Not since the Americans manifested destiny have we seen such a devastating blow to wolves and buffalos. With the disbanding of the core FW roster last year, the fear was always that the window for the LMS to return to international prominence was finally closed. After years of heartbreak, the roster that was built like a family and who served as the shining hope of the region was no more. But you know what? I’d say they had a pretty damn good showing at MSI anyway. If not for a couple of awful Baron throws against IG, this might have been the feel-good story of the tournament. But, as they say, sometimes that’s just how the dice rolls. They were on the same plane to Taipei with the rest of us, but it will unfortunately not be to play in front of their home crowd. It’s about as bitter a flight as it can get – like flying back home with someone who just dumped you – but maybe the pain will fuel their growth. Maybe things won’t be as bad as some of us initially predicted for the LMS. As for PVB, that was Vietnam’s third consecutive year advancing to the MSI Group Stage, and it seems like Vietnam is here to stay. It was, however, also their third consecutive Group stage exit. Whether they’ll be able to break into the upper echelons or not is still to be seen, but there is more than enough passion. Surely they won’t forget the feeling of bowing in front of their home crowd.

6. And now the favorite is…

Definitely the San Francisco Shock. Now that we have 10 games worth of data from each team, there are a couple of ways to approach this. First, do we really believe that games from the first couple of days matter less when it comes to assessing strength when compared to games from the later days? And if so, then by how much? My theory is that teams absolutely do learn and grow from clashing with each other even once, but my other theory is that it’s really hard to make substantial growth in just five days. It is more likely that a team simply cleans up mistakes in their own style than it is for them to actually make significant changes to how they approach the game. You either had the ability to win it all from the get-go or you don’t. And in that vein, I feel like we shouldn’t undervalue the first few days too much. I think IG is still the favorite to win this whole thing because they are a very flexible team when it comes to picks and playstyle, and because they are the most proactive team. That has bit them in the ass at times, but it’s incredible to watch them be a couple thousand gold behind and still dictate the pacing of games — they are the ones who start fights, and they are the ones who move to objectives first, and they are the ones who always seem to be pushing into enemy territory. All this said, the one thing that’s easier to adjust is champion picks, so long as your players have large champion pools. That’s where a team like SKT shines the best — they can play a lot of champions, and they are very good at fine-tuning their own style. Whether that’s enough to contest IG at the top is still to be seen, but it sure seems like we’re heading towards a grand final between the two giants.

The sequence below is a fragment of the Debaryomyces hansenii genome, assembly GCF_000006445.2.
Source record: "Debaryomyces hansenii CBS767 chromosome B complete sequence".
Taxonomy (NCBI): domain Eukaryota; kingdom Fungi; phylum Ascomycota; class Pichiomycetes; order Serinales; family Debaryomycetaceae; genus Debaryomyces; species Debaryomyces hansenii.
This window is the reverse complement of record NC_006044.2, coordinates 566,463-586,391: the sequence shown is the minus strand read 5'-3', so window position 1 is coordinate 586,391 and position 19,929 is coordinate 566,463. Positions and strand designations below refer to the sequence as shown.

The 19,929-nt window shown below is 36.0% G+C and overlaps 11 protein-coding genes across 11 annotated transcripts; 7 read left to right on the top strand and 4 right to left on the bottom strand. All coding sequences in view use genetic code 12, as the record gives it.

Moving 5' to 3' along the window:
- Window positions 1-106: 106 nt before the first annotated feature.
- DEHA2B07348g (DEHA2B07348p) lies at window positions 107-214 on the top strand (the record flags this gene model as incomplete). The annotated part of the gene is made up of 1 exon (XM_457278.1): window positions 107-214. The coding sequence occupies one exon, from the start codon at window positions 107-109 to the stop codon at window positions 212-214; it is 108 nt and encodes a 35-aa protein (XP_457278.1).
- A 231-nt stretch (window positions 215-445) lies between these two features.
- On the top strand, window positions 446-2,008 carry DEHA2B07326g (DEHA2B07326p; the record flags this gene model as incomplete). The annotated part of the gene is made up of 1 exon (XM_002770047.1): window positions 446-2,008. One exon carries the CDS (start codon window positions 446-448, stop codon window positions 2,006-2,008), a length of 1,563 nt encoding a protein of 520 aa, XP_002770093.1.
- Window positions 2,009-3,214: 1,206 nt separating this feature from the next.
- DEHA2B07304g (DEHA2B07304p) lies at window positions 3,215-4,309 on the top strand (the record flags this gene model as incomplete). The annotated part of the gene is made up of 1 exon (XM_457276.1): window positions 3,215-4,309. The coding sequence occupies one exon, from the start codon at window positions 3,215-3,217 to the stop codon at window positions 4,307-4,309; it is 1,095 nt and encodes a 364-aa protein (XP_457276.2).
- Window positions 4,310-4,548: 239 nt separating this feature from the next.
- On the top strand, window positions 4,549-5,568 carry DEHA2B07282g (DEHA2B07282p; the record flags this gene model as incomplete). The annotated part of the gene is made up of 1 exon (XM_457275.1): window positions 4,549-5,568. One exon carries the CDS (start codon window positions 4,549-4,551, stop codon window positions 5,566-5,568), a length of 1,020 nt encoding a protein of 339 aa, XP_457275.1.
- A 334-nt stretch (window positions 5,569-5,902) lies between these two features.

7. Results were… as expected?

For all the individual upsets and action that we got, which made for a very exciting Group Stage, the final standings were still  in line with what we expected. I’m not saying that’s a bad thing, but it’s definitely very different from Worlds last year, for example, which is really just my roundabout way of saying we should really appreciate what happened in Korea a little more. Like, SKT ramping up to be a major threat again feels very familiar, as does watching them slowly choke a team to death. There is nothing more suffocating than watching their vision line advance as they have a lead, and then watching them eventually secure the Baron, and then watching them deliver their minions into the enemy base. It feels like it all just happened yesterday! They’ll now face a G2 squad that is anything but traditional, and if they win will likely be followed by an IG squad who is also a kind of batshit crazy. It’ll be interesting to see if we’ve truly entered a more teamfight and skirmish-happy era or if last year was just an aberration. Whichever team wins this MSI will set the pace for every other region going into the summer, and the more dominant the win, the larger the tide.